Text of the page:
All's Well, That Ends Well: New Critical Essays by Gary Waller

By Gary Waller

Described as one in all Shakespeare’s such a lot fascinating performs, All’s good That Ends Well has just recently all started to obtain the serious consciousness it merits. famous as an important aspect of improvement in Shakespeare’s occupation, this choice of new essays displays the turning out to be curiosity within the play and provides a wide variety of methods to it, together with historic, feminist, performative and psychoanalytical criticisms.

In addition to 14 essays written by way of major students, the editor’s advent presents a considerable review of the play’s severe historical past, with a robust specialise in functionality research and the impression that this has had on its reception and acceptance. Demonstrating quite a few methods to the play and furthering contemporary debates, this publication makes a priceless contribution to Shakespeare criticism.

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Recent productions have tended to be neutral on the nature of the disease; those few that have occasionally interpreted the fistula as anal have, almost inevitably, turned it to farce. 2), emitting howls of pain—which immediately became humorous when, by emphasis and gesture, the location of the pain became clear. Most productions, however, have not located his illness so specifically, preferring a more general impression of infirmity, frequently represented by the King’s simply being in a wheelchair or unsteady on his feet.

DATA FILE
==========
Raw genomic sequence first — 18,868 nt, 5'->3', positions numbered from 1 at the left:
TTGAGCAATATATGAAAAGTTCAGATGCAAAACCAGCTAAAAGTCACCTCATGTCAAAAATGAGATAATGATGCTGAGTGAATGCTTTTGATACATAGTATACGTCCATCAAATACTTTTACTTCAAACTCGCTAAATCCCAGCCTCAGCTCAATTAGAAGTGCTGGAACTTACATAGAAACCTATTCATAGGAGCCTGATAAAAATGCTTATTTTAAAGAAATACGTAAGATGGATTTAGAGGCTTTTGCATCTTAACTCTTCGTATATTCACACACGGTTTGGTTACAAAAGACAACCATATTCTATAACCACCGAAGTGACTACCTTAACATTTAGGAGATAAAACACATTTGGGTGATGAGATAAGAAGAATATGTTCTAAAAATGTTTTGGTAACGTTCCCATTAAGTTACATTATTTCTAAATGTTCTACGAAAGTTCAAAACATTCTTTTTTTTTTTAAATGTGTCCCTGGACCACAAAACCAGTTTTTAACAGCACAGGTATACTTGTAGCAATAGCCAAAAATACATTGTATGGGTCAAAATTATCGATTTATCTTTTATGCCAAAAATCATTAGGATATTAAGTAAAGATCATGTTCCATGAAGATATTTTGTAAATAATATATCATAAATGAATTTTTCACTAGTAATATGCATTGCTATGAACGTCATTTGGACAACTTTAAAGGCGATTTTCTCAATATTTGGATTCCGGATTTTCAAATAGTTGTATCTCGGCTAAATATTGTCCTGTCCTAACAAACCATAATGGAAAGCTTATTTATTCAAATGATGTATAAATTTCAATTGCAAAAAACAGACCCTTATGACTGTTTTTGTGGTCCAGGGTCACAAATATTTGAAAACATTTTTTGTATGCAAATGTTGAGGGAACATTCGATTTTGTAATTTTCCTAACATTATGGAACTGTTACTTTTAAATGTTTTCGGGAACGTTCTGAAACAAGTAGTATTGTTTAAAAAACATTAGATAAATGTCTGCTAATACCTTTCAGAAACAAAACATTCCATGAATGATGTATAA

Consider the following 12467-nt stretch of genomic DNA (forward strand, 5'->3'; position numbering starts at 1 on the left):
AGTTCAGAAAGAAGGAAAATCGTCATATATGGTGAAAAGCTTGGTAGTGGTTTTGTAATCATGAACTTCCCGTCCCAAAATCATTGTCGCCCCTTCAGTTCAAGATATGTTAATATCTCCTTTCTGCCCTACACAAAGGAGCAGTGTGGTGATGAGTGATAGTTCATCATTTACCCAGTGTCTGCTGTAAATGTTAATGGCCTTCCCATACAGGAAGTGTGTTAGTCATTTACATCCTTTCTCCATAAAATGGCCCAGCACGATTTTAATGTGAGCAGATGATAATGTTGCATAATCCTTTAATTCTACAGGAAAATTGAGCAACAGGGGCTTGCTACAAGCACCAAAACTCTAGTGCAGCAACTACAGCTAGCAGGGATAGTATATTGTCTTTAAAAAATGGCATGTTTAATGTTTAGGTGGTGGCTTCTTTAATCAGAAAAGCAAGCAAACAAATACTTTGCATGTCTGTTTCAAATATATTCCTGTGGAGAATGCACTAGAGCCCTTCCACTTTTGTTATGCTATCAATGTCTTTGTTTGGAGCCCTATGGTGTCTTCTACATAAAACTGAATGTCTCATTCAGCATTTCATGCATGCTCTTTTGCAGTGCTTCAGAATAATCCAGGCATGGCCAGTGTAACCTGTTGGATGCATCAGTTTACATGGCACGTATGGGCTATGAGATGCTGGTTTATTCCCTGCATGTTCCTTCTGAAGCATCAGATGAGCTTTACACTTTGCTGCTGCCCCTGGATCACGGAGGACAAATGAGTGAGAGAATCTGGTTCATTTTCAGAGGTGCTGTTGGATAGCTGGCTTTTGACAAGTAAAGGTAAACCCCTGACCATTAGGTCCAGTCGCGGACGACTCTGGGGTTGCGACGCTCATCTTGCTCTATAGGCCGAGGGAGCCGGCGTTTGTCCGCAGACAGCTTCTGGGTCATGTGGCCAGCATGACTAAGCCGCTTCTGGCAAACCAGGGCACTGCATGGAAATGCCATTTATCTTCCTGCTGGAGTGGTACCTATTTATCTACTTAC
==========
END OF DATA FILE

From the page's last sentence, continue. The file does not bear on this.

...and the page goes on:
Friedman accuses “modern productions” of deploying “elements of stagecraft . . 41 Like Helena, he can be read as an outsider who struggles to assert himself in the face of “blood” and privilege. 3), Culver City Public Theatre, California 2004. Greg Brevoort (director), Kyle Nudo (Parolles). him fed and employed. A somewhat distasteful variation of this reading was seen in Bertram’s explicitly handing Parolles off to Lafew at the end of the play, as occurred in the Hudson Valley production (2003).

He was also often seen as the height of the play’s theatrical achievement. He is the Miles Gloriosus—pretentious but likeable. In the light of the discussion of masculinism offered by recent work in psychoanalysis and feminism, however, Parolles has come to represent a “fiction of masculine grandeur that Bertram attempts to actualize . . ”38 Dessen sees Parolles’ fate at the play’s end as paralleling Bertram’s and therefore part of the careful plotting of the play. If we look at what Shakespeare did with his sources, he argues, we can see his intentions.

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